To date, the Divorce Bill has proceeded unamended through both Houses and without any votes. It was something of a surprise, therefore, that there was a division called for the Bill’s Second Reading in the Commons on 8th June. There has been a small but vocal group of opponents of the Bill at each stage in the Commons and the Lords, but we have always suspected that their numbers were very small. And so it proved. The Commons voted that the Bill be read a second time by 231 votes to 16, a resounding vote of confidence in reform.
There were some really impressive and thoughtful speeches from front and back benches and from both sides of the chamber. It was great to hear references to the Finding Fault research. I was also struck by the number of MPs who talked about their own personal experiences of divorce and how the law had made it more difficult than it needed to be, all of which resonated with our research findings and the experiences of many practitioners.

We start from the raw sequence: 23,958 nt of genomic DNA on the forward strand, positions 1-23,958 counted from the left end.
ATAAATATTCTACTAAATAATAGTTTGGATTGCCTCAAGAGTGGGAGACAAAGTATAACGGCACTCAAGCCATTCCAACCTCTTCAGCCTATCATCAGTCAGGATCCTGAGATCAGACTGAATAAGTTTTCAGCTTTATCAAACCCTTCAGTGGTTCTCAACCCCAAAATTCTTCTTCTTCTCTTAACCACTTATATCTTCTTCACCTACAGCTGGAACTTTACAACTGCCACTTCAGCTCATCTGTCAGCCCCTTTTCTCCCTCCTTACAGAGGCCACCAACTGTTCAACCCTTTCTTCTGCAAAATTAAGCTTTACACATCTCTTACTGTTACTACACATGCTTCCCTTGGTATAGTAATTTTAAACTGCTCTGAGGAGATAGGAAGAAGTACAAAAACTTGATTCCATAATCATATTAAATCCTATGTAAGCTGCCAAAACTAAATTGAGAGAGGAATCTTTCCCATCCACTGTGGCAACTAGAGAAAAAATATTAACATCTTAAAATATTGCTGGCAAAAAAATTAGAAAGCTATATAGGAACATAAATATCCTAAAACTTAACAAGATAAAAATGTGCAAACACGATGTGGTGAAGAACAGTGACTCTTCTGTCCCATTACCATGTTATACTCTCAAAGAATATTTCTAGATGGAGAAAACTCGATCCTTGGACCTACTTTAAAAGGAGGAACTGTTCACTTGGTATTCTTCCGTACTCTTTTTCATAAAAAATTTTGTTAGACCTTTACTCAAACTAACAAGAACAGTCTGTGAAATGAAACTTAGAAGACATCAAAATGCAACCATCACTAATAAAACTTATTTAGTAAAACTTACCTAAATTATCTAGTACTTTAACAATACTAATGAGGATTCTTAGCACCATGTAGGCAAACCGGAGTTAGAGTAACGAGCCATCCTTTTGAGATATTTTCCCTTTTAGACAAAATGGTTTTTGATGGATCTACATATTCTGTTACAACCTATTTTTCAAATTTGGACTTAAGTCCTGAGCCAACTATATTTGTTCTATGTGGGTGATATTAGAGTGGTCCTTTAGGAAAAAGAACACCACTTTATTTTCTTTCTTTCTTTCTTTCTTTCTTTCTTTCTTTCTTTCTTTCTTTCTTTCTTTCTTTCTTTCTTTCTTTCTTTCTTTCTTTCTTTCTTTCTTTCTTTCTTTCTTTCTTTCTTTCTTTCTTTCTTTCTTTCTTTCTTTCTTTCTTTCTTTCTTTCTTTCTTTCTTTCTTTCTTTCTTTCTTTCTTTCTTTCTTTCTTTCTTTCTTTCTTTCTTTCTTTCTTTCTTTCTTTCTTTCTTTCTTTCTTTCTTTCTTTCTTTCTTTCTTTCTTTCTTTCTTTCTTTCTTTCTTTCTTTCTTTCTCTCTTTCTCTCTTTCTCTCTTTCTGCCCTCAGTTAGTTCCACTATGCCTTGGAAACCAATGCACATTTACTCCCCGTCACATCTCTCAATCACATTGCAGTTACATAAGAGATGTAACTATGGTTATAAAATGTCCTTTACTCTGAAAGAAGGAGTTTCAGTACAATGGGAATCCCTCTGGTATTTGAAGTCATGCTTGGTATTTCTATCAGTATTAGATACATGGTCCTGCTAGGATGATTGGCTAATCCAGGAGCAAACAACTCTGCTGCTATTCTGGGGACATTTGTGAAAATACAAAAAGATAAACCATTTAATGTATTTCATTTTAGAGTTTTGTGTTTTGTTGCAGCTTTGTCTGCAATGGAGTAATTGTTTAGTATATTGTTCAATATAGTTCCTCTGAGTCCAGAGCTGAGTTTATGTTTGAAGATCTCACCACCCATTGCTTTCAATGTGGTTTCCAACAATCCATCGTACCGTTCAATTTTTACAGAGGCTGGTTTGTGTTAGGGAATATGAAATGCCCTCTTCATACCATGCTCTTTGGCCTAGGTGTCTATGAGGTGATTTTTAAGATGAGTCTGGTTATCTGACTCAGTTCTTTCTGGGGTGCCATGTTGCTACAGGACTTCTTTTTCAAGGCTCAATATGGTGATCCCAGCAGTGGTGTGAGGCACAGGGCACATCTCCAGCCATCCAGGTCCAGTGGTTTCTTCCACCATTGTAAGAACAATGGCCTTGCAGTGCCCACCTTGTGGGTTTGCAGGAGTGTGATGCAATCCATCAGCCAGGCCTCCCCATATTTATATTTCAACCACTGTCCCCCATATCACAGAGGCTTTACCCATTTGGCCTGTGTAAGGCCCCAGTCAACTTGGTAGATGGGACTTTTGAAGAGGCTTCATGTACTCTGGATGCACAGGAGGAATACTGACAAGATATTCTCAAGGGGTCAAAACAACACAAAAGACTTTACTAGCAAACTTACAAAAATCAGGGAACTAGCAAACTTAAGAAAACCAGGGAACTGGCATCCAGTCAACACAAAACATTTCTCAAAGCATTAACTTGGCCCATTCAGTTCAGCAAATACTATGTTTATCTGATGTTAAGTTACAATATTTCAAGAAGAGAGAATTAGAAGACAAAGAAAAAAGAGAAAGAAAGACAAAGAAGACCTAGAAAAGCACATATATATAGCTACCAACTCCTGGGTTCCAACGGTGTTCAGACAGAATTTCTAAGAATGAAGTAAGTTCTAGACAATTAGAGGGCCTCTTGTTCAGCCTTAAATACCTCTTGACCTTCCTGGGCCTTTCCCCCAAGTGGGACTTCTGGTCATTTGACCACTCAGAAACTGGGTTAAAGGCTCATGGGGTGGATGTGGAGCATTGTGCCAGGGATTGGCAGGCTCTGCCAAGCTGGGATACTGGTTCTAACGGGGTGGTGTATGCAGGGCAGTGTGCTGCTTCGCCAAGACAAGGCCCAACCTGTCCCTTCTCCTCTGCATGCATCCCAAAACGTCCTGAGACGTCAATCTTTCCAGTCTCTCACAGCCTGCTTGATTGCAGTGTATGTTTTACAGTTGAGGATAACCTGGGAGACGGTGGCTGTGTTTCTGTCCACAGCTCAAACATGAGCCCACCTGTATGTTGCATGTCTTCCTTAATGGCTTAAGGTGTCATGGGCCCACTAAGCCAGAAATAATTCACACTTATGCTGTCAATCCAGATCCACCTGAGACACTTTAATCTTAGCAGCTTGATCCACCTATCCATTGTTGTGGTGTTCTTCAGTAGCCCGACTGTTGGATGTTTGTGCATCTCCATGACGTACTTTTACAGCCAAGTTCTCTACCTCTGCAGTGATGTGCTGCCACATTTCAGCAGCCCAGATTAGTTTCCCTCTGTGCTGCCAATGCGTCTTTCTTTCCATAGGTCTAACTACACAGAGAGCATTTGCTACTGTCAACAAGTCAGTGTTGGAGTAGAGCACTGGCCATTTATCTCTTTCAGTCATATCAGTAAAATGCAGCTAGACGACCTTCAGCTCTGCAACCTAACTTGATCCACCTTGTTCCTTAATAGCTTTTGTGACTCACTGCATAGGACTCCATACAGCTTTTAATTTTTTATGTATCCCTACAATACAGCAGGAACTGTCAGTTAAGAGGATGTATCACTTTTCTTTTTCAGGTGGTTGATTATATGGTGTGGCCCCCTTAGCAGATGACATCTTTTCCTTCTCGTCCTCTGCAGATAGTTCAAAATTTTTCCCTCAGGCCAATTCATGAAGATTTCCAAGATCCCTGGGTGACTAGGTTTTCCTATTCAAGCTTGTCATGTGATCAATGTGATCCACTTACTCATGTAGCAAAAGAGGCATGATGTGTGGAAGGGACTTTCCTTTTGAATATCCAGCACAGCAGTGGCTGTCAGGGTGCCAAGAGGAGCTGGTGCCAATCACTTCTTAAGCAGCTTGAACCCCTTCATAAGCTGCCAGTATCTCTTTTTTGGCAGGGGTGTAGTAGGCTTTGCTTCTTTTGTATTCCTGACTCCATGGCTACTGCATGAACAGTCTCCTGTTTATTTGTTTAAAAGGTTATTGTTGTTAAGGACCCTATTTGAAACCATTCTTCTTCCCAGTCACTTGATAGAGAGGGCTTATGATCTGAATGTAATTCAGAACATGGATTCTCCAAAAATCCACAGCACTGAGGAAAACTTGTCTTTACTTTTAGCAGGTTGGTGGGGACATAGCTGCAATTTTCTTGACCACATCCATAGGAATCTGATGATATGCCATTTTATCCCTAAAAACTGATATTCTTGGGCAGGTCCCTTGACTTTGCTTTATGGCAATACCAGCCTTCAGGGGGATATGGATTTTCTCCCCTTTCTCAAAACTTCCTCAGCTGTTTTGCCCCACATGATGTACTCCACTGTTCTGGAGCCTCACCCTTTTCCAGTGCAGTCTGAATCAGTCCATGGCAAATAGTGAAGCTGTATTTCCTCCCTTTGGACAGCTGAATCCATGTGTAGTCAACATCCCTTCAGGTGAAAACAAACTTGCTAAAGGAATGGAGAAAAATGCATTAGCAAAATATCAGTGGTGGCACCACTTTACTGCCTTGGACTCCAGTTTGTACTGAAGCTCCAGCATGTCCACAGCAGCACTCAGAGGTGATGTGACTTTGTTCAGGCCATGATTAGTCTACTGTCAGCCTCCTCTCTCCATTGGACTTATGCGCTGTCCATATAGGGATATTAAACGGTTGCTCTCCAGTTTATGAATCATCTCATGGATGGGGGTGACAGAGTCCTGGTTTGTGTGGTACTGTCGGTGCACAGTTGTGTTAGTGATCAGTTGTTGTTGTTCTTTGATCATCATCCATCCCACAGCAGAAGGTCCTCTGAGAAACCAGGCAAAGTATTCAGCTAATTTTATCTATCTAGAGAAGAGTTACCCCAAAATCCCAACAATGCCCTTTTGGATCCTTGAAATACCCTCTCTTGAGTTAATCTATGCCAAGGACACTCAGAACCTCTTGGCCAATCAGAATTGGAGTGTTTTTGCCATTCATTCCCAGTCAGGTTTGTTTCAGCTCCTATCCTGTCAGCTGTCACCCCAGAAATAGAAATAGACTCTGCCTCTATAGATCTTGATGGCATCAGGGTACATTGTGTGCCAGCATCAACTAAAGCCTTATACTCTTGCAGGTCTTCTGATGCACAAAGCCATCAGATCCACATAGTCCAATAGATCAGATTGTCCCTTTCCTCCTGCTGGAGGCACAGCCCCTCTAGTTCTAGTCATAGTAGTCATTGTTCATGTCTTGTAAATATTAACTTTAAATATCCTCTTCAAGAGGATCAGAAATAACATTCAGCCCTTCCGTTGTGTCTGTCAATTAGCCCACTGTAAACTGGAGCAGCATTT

The opponents of the Bill continue to claim that reform will make divorce ‘easier’ or ‘too easy’ and so undermine marriage. But the evidence is overwhelming that the current law doesn’t protect marriage, it just makes the divorce process more difficult. As Resolution say, the aim is to make the process kinder, not easier. MoJ estimate, in any case, that 80% of divorces are likely to take longer under the new six month waiting process, but without the needless acrimony and game-playing.
So, onto committee stage next. All the signals are that this could be soon with Report/Third Reading following quickly after that. Fault has been a central part of the divorce law in England & Wales since 1660. That could finally be about to change.